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Readying Engineers to Accept Managerial Responsibilities

For those engineers who aspire to become managers, a comprehensive exposure to the topics reviewed in this book enhances their readiness for being selected when such managerial opportunities arise. Knowledge is power. The new knowledge gained from this book can motivate engineers to experiment and to excel. They accumulate experience as they systematically correct their own deficiencies and practice interpersonal skills, decisionmaking, problem solving, delegating, cost accounting, strategic planning, project management, and team coordination. Both the new knowledge gained and the experiences accumulated provide them with a decisive advantage over other management candidates.

Engineering managers must be able to lead. This is particularly true in the dynamic marketplace of the new millennium, which is affected by sophisticated communications tools, operational excellence enablers, flexible supply chains, and business operations of global proportions. Operational excellence enablers are tools that are Internet based (see examples discussed in Chapter 12). These tools enhance the efficiency of product design, project management, plant operations, facility maintenance, innovations, knowledge management, marketing and sales, enterprise resources planning and integration, and procurements. Since programs and projects will become increasingly interdisciplinary and complex in the future, decision-making is likely to involve the use of web-based tools and the participation of team members who have divergent cultural backgrounds, value systems, business priorities, and work experience. Also much needed is the push for technological innovations, which many engineers are particularly qualified to provide. Those engineering managers who are innovative and have both technological insights and business savvy will have opportunities to create significant value for and be richly rewarded by their employers in the new millennium (Cooper 2011).

This book is written to prepare STEM professionals to become better technical contributors or engineering managers to become better leaders in technical organizations, so that all of them will add substantial value to their employers in the new millennium. This book shows that certain management principles do not change over time (Griffin 2012). However, management practices do change in response to changes in customers' needs, employees' attitudes, business models, technologies, organizational structures, resources, and external business relations. Managers must be able to lead and manage these changes.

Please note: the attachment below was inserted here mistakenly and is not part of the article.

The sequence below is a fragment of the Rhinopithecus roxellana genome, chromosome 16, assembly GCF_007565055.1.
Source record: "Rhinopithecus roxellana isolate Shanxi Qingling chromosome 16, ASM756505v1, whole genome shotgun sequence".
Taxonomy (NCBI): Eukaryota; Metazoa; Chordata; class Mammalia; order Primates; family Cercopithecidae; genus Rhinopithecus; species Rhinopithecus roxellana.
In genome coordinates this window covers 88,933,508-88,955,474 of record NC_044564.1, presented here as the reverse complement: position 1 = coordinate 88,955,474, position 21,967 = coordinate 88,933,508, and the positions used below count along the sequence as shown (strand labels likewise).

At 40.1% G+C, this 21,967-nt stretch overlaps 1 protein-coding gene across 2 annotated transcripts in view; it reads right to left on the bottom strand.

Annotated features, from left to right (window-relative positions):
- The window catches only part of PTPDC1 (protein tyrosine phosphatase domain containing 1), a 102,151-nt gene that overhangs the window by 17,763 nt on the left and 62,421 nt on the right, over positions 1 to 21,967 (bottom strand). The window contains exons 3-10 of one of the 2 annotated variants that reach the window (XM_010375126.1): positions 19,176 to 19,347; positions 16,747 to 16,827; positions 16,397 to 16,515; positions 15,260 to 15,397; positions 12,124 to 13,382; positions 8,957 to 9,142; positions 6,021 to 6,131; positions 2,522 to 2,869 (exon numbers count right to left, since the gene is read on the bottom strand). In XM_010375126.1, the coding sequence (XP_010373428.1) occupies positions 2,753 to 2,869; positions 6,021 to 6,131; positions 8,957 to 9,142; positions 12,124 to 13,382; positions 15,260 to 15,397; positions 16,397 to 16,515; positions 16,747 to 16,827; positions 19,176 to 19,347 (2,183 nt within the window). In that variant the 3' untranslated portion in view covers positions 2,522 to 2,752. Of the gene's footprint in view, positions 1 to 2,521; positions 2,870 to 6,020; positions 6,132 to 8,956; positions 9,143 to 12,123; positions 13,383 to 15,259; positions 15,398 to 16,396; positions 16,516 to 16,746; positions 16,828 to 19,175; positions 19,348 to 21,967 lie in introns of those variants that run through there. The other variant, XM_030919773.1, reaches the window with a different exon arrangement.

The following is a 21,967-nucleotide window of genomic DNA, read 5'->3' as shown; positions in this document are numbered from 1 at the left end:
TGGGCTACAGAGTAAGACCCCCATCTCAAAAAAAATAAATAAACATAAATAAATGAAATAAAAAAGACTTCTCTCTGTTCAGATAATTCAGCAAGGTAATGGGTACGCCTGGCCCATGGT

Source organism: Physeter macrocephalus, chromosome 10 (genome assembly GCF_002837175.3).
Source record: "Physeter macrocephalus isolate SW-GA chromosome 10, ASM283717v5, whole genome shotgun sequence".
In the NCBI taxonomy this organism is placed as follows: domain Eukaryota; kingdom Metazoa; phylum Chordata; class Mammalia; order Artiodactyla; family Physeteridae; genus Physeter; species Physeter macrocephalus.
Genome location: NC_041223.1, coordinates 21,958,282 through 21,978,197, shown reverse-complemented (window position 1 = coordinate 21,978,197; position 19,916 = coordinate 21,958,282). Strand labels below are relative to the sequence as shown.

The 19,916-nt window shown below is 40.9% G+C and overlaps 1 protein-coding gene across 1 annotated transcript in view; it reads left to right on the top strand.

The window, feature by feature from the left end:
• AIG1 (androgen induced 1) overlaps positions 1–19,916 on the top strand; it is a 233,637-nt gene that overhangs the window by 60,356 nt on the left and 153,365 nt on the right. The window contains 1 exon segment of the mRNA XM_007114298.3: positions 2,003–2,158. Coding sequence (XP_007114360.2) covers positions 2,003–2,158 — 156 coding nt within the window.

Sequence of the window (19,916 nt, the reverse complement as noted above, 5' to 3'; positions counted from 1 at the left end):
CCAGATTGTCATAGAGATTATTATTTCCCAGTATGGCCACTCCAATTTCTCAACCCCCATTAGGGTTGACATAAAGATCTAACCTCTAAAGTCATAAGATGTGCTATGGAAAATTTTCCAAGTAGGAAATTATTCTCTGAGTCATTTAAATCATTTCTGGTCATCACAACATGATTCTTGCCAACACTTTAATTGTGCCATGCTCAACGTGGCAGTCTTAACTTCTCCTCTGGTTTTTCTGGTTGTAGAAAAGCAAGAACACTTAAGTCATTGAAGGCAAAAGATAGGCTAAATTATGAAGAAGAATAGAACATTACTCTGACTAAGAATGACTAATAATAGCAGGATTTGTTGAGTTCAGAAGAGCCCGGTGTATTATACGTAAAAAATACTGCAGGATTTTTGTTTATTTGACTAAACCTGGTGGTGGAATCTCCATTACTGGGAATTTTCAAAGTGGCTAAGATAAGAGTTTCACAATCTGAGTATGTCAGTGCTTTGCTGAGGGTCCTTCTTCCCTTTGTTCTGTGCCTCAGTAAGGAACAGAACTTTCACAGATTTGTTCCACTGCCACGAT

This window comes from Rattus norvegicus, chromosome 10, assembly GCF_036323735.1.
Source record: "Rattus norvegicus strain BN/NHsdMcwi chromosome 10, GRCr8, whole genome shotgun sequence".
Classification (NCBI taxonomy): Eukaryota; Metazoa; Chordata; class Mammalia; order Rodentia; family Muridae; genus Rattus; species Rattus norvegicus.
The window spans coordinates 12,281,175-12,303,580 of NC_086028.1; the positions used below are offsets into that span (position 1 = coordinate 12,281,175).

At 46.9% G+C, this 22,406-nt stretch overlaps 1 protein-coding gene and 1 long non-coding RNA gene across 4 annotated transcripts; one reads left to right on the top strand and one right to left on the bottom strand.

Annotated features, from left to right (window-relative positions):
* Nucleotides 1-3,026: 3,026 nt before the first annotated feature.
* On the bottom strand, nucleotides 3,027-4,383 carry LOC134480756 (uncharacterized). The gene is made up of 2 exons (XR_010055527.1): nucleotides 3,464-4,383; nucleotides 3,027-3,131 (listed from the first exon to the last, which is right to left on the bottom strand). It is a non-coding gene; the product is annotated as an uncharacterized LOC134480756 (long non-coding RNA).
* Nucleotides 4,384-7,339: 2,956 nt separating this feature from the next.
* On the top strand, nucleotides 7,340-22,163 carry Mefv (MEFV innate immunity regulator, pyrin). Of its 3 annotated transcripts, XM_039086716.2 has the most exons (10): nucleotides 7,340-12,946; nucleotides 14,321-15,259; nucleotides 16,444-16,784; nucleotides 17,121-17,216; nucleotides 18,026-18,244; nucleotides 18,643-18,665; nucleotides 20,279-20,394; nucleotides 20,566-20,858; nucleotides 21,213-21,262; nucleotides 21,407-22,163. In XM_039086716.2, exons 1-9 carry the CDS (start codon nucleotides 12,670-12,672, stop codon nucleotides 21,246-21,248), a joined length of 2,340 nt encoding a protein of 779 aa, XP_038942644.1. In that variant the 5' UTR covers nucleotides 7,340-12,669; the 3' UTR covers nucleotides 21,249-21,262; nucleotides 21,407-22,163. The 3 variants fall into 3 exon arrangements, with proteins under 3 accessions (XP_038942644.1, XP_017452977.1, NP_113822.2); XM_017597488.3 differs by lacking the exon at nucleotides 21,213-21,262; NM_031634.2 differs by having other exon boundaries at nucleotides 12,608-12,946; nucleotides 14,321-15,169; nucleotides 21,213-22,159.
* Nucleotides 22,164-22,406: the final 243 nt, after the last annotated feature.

A good strategy for young STEM graduates is to learn the fundamentals of management (principles, skills, functions, roles and responsibilities, success factors, etc.), and then seek opportunities to actively practice these skills, functions, principles, and management roles. Opportunities to do so may exist in professional societies and volunteer organizations (e.g., the United Way, churches, boy scouts, and girl scouts). As more management experience is accumulated, proficiency will result and allow the engineer to naturally stand out when management openings become available in the future.

Example 1.1

Several U.S. universities offer the academic degree program that is concentrated on engineering management. Others have developed the degree program for management of technology. Are they fundamentally different from one another?

Answer 1.1

These two types of degree programs are essentially similar, with minor differences in the course work involved. Both programs are aimed at training managers to become managerial leaders in technology.

The management of technology degree program was envisaged to correct a deficiency noted in the U.S. educational system (National Research Council 1987). This degree program is designed to address important management issues, such as those enumerated here, which were neglected in the master of business administration program that existed at the time:

  • 1. Integrating technology into the overall strategic objectives of the firm
  • 2. Getting into and out of technologies more efficiently
  • 3. Assessing and evaluating technology more effectively
  • 4. Developing better methods for transferring and assimilating new technology
  • 5. Reducing new product development time
  • 6. Managing large, complex, and interdisciplinary or interorganizational projects, programs, and systems
  • 7. Leveraging the effectiveness of technical professionals

Currently, the degree programs in engineering management offered by many U.S. universities address these topics as well.

 
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